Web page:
If, in 68 AD, after writing his Gospel, Mark had brought it to a bookseller in Rome and asked him to put it in the catalog, he would have found it difficult to choose among which works to place it.
Among the biographies of famous men? No. Although all focused on the character, Jesus, it is devoid of elements that normally appear in a biography. There is a lack of information about his birth, his family, the cultural environment in which he grew up. His way of thinking, his psychology, his personality are not explored. He comes up as an adult, taking for granted that everyone knows that he is a Jew who lived at the time of the emperor Tiberius.
The Gospel of Mark is not comparable to the myths. Jesus was a healer, but his story is not lost, as that of Aesculapius, in time, and his death and resurrection is not a re-release of that of Osiris, Adonis and Tammuz. Jesus was a real man, a carpenter by profession, sentenced to death for sedition by the Roman prefect Pontius Pilate and executed on a cross. Some of his disciples claimed later that he was still alive (Acts 25:19).
Not even the shelf where the books that narrate the deeds of the heroes like Alexander the Great and Hannibal are collected is the right place for the Gospel of Mark. Jesus did not lead the glorious military campaigns that have made Caesar and Octavian famous.
Could he be counted among the masters of wisdom? Great sages were expected to address the death in a heroic way as Socrates or with the fortitude of spirit of Seneca who, just at the time when Mark was writing his book, took his own life. But Jesus—Porphyry the skeptic declared—“took no strong and bold speech, but allowed himself to be insulted as a street rogue.” The wondrous works attributed to him could not attract the interest of savvy readers as those educated in the schools of the empire’s capital.
The Gospel of Mark is not categorized in any of the known literary genres and this should be kept in mind to avoid the mistake of considering it a “Life of Jesus.”
“A man of noble birth went to a distant country to assume regal authority, after which he planned to return home. He summoned ten of his servants and gave them ten pounds of silver. He said, “Put this money to work until I get back” (Lk 19:12-13).
From this parable and from the incorrect translation of some words of the Lord, as, for example, “I will not leave you orphans, I am coming to you” (Jn 14:18), the idea surged up that, on the day of the Ascension, Jesus would leave his disciples to return, in the splendor of His glory, at the end of time. The expression return of the Lord, although commonly used, could be misunderstood. The liturgical texts avoid it because Jesus has not left us; he did not go away, our life is not lived in his absence.
The Greeks imagined Zeus impertubable on the Olympus, blessed beyond human misery. He was, according to the oracle of Pausanias, “the one who was, is and will be.” The Christian God is different, “the one who is, who was and who is to come” (Rev 1:8); not “the Lord who returns,” but one who never ceases to come. Entering in, he commits himself in the history of the world and renews, together with man, the whole of creation: he cures the sick, heals the wounds caused by sin, turns off the hatred, preaches love and guides the world “into the way of peace” (Lk 1:79).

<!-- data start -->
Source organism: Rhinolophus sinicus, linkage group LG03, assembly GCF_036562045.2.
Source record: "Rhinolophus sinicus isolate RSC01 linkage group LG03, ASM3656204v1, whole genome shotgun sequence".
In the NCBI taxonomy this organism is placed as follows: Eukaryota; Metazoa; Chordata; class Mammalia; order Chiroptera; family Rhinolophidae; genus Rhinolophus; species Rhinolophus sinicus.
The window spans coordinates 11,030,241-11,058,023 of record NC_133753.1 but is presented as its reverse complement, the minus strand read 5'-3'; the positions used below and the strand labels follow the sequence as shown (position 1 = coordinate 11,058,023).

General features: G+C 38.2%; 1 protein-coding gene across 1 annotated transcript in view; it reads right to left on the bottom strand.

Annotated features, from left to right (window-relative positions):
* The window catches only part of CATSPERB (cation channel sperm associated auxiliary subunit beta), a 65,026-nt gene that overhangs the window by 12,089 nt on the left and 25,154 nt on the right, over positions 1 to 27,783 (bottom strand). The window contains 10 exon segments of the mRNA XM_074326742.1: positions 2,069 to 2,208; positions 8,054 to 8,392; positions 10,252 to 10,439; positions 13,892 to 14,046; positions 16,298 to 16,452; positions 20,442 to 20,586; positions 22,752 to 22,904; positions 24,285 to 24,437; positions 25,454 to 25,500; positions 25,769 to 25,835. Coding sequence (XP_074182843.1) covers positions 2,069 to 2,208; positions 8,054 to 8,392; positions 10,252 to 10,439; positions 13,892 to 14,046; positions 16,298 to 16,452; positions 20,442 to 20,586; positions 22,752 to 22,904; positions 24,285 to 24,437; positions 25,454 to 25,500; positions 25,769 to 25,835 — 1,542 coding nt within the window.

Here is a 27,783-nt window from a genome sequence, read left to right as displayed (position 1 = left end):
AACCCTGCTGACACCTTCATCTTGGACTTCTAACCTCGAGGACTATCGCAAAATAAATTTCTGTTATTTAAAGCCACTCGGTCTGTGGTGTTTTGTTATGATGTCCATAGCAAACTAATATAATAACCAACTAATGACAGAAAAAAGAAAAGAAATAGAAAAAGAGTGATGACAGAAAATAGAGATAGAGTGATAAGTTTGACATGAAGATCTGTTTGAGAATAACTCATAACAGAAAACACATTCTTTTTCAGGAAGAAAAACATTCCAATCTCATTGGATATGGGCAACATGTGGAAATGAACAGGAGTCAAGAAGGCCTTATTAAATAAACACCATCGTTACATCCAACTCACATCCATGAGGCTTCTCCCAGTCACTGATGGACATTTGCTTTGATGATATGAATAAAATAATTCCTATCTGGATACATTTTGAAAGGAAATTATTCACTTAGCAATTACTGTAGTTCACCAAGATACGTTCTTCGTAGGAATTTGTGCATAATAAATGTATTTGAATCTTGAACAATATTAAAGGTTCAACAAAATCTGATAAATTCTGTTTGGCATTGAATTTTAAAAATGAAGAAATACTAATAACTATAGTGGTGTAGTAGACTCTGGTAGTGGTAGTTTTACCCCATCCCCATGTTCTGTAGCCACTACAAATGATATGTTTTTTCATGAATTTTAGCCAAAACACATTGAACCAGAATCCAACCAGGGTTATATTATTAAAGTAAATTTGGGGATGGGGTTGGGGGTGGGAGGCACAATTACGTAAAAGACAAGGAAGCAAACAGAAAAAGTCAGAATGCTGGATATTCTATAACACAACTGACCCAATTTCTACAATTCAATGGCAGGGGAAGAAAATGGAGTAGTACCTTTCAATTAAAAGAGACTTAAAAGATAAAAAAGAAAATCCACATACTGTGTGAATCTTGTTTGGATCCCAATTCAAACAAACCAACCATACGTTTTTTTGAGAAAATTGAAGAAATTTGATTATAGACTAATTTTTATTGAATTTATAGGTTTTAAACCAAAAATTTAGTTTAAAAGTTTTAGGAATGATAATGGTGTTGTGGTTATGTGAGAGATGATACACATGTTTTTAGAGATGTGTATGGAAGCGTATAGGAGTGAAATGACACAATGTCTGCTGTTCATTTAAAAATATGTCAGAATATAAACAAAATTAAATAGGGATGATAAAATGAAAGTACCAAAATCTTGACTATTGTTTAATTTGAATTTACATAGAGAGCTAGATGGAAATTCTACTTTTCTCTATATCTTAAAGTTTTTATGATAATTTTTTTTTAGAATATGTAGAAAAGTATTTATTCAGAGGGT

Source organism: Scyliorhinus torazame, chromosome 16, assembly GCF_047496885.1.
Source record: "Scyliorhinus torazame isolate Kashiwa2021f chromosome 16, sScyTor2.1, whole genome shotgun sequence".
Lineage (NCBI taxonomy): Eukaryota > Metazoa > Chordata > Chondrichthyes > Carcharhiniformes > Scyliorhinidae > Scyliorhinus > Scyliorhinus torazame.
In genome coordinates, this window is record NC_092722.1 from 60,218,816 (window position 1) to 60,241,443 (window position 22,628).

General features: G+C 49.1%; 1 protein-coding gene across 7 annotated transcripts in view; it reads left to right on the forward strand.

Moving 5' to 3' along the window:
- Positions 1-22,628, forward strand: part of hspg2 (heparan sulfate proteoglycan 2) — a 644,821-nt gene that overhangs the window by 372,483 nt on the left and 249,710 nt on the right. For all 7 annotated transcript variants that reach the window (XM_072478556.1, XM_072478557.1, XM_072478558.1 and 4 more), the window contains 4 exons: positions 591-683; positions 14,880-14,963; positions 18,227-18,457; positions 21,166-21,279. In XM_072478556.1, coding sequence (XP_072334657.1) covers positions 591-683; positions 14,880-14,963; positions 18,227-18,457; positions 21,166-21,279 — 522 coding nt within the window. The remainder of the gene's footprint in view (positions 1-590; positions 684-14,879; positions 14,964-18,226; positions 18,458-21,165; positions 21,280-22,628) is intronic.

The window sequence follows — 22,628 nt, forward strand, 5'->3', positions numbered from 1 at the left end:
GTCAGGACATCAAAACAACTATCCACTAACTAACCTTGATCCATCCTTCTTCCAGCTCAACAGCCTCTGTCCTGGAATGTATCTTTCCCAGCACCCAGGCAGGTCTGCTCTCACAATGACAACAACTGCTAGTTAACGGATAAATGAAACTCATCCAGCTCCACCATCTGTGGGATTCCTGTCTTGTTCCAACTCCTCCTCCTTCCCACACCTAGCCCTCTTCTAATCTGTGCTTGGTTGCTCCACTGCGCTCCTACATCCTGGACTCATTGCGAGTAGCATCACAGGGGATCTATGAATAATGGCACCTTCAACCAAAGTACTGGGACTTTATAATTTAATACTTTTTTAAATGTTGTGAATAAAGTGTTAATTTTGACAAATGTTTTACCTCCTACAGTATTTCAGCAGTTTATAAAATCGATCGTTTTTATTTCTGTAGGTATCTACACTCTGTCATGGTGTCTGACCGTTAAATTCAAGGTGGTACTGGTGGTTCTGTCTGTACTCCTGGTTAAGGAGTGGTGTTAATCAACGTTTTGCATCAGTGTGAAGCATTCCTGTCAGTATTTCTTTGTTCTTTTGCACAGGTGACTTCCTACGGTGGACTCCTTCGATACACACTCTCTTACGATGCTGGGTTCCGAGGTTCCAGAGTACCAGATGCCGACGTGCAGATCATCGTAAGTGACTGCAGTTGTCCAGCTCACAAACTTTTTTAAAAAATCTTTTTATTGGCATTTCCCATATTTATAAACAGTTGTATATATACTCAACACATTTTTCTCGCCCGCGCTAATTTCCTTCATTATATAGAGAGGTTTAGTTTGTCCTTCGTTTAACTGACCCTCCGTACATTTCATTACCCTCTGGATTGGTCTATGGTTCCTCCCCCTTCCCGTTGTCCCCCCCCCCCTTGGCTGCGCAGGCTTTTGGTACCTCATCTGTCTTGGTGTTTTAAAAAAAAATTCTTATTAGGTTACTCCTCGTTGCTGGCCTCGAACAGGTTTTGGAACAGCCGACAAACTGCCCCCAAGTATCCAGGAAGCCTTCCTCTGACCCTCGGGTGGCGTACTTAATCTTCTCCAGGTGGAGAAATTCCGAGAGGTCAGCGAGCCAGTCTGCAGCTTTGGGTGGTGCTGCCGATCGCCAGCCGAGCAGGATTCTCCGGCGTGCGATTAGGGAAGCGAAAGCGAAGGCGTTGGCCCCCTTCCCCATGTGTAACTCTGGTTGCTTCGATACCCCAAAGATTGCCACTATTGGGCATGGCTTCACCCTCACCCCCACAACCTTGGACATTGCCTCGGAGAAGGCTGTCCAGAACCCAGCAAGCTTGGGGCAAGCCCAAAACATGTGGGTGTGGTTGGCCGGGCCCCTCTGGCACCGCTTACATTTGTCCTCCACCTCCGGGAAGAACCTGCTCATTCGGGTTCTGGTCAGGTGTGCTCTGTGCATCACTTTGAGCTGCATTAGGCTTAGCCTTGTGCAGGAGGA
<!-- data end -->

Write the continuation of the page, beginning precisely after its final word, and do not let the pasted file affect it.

The early Christians implored: “Maranàtha: Come, O Lord!” (1 Cor 16:22). “Come, Lord Jesus” is the invocation which concludes the book of Revelation (Rev 22:20).
To internalize the message, we repeat: “Come, Lord Jesus! Come and with us renew the world. ”
Jesus recommended to be “wise as serpents” (Mt 10:16), and yet, his behavior and his words seem distant from what is commonly meant by prudence. He pronounced invectives against the scribes and Pharisees (Mt 23) and joked about their gait in “long robes” (Mk 12:38), has turned against the Sadducees, disavowing their theological convictions (Mt 22:23-33), he called Herod “fox” (Lk 13:32) and launched barbs to kings, “wrapped in soft raiment,” living in luxurious palaces (Mt 11:8). He broke the Sabbath, frequented the company of the infamous and impure people, called “serpents, brood of vipers,” the spiritual guides of the people (Mt 23:33) and claimed that the tax collectors and the prostitutes would have preceded them in the kingdom of heaven (Mt 21:31) But… what kind of prudence is this?
The alternative was not to move from Nazareth and to limit oneself to plain work, to keep the mouth shut or to open it only to flatter; to ignore the hungry, tired, in disarray crowd “like sheep without a shepherd” (Mk 6:34); to close the heart to compassion before the man with a withered hand, and resign oneself to the fact that sometimes a man accounts less than a sheep (Mt 12:12); to plug one’s ears to not hear the cry of the lepers (Lk 17:13) and to let the adulterous woman be stoned to death (Jn 8:5).
The prudence of God is not that of people, an excuse to laziness, idleness, inertia, disinterest. It is better to run the risk of making a mistake for love rather than give up fighting for the great values; it is better to see the seed of the word rejected by barren ground—as happened to Paul at the Areopagus (Acts 17:32-34)—rather than hide it, for fear, shrouded in silence.
To internalize the message, we repeat: “Full joy is to getting oneself involved, without fear in the projects of the Lord.”